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Laurie Flynn, NAMI's executive director, said that the vote illustrates the still-accepted discrimination against people with schizophrenia, manic-depressive illness and other brain disorders.
"Laws prohibiting persons with severe mental illnesses from voting are undemocratic, discriminatory, and should not be tolerated," Flynn said. "The fact that people are under guardianship does not mean that they are incapable of voting. The Maine results show that we have a long way to go in educating the public that severe mental illnesses are highly treatable, and that people who suffer from these disorders are capable of making informed choices at the ballot box."
The initiative was placed on the ballot after the Maine legislature voted overwhelmingly during its last session to repeal the constitutional provision. Maine Governor Angus King also supported repeal. Forty other states and the District of Columbia currently have laws on the books barring certain individuals with mental disabilities from voting.
"Maine's approach is particularly distressing because it imposes blanket prohibitions on voting, regardless of why the guardianship has been established," said Ron Honberg, NAMI’s legal affairs director. Maine's law limits the prohibition on voting only to persons under guardianship due to mental illness. No such prohibitions exist for persons under guardianship due to other types of conditions.
Proponents of voting restrictions such as that in Maine argue that these laws exist because persons under guardianships due to mental illnesses may be particularly subject to undue influence or coercion in the voting process. However, protections against fraud or coercion can be addressed through anti-bribery or anti-coercion statutes which exist in most states.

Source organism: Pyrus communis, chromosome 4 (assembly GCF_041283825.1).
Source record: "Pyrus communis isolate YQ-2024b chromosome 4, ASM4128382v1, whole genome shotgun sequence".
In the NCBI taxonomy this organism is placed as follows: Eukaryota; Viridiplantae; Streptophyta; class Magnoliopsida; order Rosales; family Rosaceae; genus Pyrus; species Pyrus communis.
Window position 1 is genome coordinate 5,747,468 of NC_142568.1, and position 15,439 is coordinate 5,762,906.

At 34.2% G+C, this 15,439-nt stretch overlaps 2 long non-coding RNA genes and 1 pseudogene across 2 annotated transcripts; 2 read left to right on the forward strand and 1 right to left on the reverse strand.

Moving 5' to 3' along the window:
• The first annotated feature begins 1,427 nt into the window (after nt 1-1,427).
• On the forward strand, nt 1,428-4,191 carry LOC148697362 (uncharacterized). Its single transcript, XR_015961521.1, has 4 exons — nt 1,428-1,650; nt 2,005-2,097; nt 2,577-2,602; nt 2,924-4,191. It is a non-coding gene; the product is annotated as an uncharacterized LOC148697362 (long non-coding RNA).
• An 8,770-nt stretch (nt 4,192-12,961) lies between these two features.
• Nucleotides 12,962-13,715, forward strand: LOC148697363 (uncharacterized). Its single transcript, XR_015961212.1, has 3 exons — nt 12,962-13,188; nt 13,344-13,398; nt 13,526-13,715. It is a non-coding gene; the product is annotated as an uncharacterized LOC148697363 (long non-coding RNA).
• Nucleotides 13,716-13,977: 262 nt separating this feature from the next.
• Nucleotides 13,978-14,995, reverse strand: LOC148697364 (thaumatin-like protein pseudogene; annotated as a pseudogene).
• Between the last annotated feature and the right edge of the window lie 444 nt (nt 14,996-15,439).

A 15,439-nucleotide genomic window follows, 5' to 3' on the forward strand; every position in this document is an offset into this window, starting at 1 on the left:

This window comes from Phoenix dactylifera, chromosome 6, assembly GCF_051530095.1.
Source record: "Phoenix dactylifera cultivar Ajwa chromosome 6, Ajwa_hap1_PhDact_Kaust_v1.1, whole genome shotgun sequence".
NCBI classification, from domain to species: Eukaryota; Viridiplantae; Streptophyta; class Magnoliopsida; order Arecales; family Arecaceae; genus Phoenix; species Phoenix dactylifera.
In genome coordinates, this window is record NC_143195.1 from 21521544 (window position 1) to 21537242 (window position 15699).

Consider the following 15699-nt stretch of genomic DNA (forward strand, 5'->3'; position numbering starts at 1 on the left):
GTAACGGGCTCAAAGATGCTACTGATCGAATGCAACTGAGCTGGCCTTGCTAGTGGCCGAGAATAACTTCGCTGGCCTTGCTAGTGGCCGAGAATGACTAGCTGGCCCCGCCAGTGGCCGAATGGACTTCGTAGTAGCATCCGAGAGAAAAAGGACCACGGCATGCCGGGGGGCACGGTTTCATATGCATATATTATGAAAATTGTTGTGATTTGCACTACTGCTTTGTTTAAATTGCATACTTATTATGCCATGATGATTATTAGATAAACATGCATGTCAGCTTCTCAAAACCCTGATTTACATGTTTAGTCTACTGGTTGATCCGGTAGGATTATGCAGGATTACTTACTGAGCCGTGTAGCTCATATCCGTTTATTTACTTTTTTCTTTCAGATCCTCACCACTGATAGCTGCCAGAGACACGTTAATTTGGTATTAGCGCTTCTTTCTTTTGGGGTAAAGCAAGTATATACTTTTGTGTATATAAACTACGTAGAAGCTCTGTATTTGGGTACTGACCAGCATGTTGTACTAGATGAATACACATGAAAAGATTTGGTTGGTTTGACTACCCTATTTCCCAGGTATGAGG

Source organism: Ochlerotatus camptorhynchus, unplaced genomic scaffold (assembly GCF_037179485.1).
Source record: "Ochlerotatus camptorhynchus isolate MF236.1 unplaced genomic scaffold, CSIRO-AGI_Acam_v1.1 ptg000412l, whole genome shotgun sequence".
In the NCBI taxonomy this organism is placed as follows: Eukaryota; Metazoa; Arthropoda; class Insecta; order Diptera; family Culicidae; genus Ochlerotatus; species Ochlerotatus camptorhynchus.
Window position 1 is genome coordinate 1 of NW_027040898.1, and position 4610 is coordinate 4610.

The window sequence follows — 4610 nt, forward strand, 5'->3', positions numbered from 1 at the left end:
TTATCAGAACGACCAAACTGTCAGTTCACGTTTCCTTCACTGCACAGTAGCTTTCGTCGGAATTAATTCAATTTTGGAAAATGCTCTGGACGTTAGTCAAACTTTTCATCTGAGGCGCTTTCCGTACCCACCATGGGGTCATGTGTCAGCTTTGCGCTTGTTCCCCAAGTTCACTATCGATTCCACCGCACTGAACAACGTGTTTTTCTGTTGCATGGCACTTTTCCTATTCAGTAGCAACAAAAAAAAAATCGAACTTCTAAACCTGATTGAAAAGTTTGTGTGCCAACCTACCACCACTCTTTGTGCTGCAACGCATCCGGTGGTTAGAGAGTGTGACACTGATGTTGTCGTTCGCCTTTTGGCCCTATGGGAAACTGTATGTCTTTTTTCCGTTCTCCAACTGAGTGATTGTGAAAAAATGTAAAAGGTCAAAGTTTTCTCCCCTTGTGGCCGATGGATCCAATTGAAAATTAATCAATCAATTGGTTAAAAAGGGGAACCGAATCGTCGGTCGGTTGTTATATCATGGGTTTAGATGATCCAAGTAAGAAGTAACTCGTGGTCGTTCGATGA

With more than 168,000 members, NAMI is the nation’s leading grassroots organization solely dedicated to improving the lives of persons with severe mental illnesses, including schizophrenia, bipolar disorder (manic-depressive illness), major depression, obsessive-compulsive disorder, and other anxiety disorders. NAMI has more than 1,140 state and local affiliates in all 50 states, the District of Columbia, Puerto Rico, and Canada. NAMI’s efforts focus on support to persons with serious brain disorders and to their families; advocacy for non-discriminatory and equitable federal, state, and private-sector policies; research into the causes, symptoms, and treatments for brain disorders; and education to eliminate the pervasive stigma surrounding severe mental illness.